Steady State and How Long Before A Compound Takes Effect?

Conclusion: Half-lifes are important here, and it's 5 half-lifes before the compound is at a stable level. For a compound with a half-life of 24 hours, that's 5 days. Before this, the compound will not be at its full effect on the body. Speed of results and side effects will depend on how the compound itself works. Getting to steady state is necessary to most efficiently utilize the compound.

A common question or statement in /r/PEDs is 'Guys, I am on day 2 of LGD and I am feeling great!', or 'I've been on for 3 days, how long until I notice anything?'. These two opposite extremes are understable questions from new and experienced PED users alike.

The rule of thumb is that 5 half-lifes will achieve a steady state in the subject. If your compounds half life is 24 hours, that would be 5 days. If your compounds half life is 36 hours, the steady state would take 7.5 days. And the promised results (and side effects) will follow this time. This could be expressed in a formula as:

'Steady State' = 5 x (length of half life in days).

For LGD, let's take the half-life as 36 hours. That would be:

5 x 1.5 = 7.5 days

For Ostarine and LGD, this is an easy calculation. But what about something with a short half-life like SR9009 or RAD140? For both of these compounds, to achieve steady state as quickly as possible you will want to take the recommended dose split multiple times per day. The plus side is that it's much quicker to reach steady state. SR9009 has a half life of ~4 hours, so assuming you're dosing every 4 hours, the math would be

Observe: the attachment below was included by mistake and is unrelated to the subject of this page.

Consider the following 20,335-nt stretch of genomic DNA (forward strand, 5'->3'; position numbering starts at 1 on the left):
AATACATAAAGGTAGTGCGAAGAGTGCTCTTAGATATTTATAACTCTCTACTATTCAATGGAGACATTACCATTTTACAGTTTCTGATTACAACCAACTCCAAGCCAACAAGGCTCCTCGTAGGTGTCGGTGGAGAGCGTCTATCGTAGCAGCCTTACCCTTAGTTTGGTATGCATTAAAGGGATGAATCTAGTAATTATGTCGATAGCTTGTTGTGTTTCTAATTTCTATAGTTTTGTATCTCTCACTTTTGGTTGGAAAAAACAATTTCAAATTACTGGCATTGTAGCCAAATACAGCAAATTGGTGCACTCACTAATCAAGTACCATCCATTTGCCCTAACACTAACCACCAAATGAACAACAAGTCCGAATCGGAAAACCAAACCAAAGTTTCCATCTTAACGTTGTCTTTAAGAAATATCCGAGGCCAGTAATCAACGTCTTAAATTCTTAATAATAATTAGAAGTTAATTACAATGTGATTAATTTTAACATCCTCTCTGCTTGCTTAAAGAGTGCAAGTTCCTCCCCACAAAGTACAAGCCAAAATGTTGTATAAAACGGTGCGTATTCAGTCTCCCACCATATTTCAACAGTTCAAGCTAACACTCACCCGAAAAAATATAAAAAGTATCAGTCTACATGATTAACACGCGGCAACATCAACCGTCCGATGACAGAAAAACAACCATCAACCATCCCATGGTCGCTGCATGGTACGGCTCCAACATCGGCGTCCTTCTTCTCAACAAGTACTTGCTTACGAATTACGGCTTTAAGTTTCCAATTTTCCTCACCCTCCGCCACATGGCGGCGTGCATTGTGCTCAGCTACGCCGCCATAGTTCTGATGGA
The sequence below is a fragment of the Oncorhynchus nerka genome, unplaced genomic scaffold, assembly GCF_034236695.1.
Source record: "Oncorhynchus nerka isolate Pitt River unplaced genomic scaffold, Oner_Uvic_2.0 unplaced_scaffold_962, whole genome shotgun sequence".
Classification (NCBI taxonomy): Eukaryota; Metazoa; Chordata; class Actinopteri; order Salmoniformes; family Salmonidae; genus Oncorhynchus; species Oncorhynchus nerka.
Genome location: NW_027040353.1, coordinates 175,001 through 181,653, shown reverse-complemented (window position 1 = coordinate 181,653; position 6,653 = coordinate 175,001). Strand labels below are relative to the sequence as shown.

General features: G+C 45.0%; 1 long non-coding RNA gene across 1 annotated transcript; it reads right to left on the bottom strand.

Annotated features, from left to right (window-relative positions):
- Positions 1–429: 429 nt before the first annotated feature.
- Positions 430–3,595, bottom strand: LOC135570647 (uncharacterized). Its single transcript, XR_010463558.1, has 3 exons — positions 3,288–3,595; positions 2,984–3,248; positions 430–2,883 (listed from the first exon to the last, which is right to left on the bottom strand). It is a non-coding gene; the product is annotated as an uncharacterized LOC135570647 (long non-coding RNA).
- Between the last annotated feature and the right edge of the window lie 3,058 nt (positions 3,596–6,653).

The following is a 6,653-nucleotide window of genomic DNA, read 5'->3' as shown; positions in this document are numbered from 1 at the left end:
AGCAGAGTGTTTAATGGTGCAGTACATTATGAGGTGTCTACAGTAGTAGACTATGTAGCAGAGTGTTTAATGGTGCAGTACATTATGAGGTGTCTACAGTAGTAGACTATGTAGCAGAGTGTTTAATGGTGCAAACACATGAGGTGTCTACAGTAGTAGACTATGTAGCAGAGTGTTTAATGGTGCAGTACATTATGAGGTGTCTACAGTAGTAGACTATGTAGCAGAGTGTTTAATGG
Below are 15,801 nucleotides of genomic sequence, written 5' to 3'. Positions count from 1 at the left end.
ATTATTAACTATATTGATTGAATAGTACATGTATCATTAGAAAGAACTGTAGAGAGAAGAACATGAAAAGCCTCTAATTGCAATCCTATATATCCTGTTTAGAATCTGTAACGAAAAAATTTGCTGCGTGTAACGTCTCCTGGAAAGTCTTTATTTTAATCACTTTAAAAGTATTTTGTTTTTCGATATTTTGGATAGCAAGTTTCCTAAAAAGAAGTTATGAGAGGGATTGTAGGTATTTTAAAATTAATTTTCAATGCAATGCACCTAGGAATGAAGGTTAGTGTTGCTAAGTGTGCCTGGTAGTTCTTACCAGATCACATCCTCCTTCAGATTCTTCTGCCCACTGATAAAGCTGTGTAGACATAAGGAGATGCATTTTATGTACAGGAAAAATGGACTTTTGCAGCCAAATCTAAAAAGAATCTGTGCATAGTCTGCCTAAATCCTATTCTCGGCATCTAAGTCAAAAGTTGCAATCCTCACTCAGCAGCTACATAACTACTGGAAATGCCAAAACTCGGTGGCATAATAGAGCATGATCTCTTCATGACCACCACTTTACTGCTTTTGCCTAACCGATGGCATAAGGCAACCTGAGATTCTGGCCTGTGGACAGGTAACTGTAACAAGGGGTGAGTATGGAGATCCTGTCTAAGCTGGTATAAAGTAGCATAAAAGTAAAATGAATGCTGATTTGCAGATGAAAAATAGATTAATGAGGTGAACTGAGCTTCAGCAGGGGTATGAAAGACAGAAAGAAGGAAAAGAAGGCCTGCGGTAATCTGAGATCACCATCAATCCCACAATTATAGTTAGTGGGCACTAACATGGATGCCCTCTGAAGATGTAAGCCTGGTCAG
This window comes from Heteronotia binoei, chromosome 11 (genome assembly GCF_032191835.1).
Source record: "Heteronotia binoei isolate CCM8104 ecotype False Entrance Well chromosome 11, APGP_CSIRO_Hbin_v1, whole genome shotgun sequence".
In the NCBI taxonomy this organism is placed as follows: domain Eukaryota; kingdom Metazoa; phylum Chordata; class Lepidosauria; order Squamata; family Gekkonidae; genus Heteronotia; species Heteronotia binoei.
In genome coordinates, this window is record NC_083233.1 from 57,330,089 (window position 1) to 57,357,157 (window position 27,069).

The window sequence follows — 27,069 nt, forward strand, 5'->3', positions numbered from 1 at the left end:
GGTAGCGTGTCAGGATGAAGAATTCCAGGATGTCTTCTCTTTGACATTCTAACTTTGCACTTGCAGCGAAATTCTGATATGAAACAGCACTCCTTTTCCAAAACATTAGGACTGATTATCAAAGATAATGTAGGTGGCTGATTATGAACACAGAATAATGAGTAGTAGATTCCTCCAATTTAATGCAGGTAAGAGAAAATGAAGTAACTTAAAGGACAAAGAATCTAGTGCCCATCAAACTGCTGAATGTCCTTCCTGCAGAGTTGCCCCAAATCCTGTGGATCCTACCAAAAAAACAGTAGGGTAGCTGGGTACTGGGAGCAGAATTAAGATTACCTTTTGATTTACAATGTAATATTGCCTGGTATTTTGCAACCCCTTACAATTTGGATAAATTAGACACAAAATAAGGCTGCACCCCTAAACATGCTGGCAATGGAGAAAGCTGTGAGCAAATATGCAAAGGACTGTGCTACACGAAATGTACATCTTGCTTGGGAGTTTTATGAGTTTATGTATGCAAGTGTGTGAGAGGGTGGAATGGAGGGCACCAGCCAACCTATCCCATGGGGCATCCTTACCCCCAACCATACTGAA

5 x 0.16 = 0.8 days

In reality, ain't nobody got time to wake up in the middle of the night to take a SARM, so will be closer to 2 days.

The time to reach steady state is defined by the elimination half-life of the drug. After 1 half-life, you will have reached 50% of steady state. After 2 half-lives, you will have reached 75% of steady state, and after 3 half-lives you will have reached 87.5% of steady state. The rule of thumb is that steady state will be achieved after 5 half-lives (97% of steady state achieved). https://www.certara.com/2013/11/25/understanding-steady-state-pharmacokinetics/?

For a drug with a longer half-life, of say 6 days like Nolva, it's possible to front load the dose. That would be 20mg per day, instead of 10mg per day. So instead of (5 x 6 days) 30 days to reach steady state, you're reaching it in half that time of 15 days, at which point you can drop the dose to maintenance of 10mg per day.

Make sense?